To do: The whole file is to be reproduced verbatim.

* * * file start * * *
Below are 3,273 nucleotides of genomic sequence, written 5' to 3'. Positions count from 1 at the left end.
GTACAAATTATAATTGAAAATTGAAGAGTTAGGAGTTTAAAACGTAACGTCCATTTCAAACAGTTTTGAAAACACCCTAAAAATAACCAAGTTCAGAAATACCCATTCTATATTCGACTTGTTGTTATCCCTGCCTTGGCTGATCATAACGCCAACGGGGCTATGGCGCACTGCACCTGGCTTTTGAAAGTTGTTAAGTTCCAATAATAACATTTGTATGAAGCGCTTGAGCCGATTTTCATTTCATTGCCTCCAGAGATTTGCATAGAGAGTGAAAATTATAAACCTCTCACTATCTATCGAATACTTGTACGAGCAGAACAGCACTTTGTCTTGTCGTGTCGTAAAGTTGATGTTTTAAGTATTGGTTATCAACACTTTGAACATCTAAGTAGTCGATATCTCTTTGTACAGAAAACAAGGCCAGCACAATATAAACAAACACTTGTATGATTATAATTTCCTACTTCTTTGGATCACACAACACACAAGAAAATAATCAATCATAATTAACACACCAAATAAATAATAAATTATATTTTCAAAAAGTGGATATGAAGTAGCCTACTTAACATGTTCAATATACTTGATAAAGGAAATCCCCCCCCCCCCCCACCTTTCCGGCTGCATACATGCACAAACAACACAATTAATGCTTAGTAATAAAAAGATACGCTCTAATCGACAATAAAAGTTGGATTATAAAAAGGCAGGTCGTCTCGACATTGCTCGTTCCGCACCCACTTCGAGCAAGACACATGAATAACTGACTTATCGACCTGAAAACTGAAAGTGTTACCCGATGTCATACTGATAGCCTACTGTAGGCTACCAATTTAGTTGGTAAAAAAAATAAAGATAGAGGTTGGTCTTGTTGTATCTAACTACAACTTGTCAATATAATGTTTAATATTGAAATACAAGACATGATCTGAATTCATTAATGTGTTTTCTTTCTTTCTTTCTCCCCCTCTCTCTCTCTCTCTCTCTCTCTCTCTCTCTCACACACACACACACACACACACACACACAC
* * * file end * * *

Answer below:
Below are 3,273 nucleotides of genomic sequence, written 5' to 3'. Positions count from 1 at the left end.
GTACAAATTATAATTGAAAATTGAAGAGTTAGGAGTTTAAAACGTAACGTCCATTTCAAACAGTTTTGAAAACACCCTAAAAATAACCAAGTTCAGAAATACCCATTCTATATTCGACTTGTTGTTATCCCTGCCTTGGCTGATCATAACGCCAACGGGGCTATGGCGCACTGCACCTGGCTTTTGAAAGTTGTTAAGTTCCAATAATAACATTTGTATGAAGCGCTTGAGCCGATTTTCATTTCATTGCCTCCAGAGATTTGCATAGAGAGTGAAAATTATAAACCTCTCACTATCTATCGAATACTTGTACGAGCAGAACAGCACTTTGTCTTGTCGTGTCGTAAAGTTGATGTTTTAAGTATTGGTTATCAACACTTTGAACATCTAAGTAGTCGATATCTCTTTGTACAGAAAACAAGGCCAGCACAATATAAACAAACACTTGTATGATTATAATTTCCTACTTCTTTGGATCACACAACACACAAGAAAATAATCAATCATAATTAACACACCAAATAAATAATAAATTATATTTTCAAAAAGTGGATATGAAGTAGCCTACTTAACATGTTCAATATACTTGATAAAGGAAATCCCCCCCCCCCCCCACCTTTCCGGCTGCATACATGCACAAACAACACAATTAATGCTTAGTAATAAAAAGATACGCTCTAATCGACAATAAAAGTTGGATTATAAAAAGGCAGGTCGTCTCGACATTGCTCGTTCCGCACCCACTTCGAGCAAGACACATGAATAACTGACTTATCGACCTGAAAACTGAAAGTGTTACCCGATGTCATACTGATAGCCTACTGTAGGCTACCAATTTAGTTGGTAAAAAAAATAAAGATAGAGGTTGGTCTTGTTGTATCTAACTACAACTTGTCAATATAATGTTTAATATTGAAATACAAGACATGATCTGAATTCATTAATGTGTTTTCTTTCTTTCTTTCTCCCCCTCTCTCTCTCTCTCTCTCTCTCTCTCTCTCTCACACACACACACACACACACACACACACAC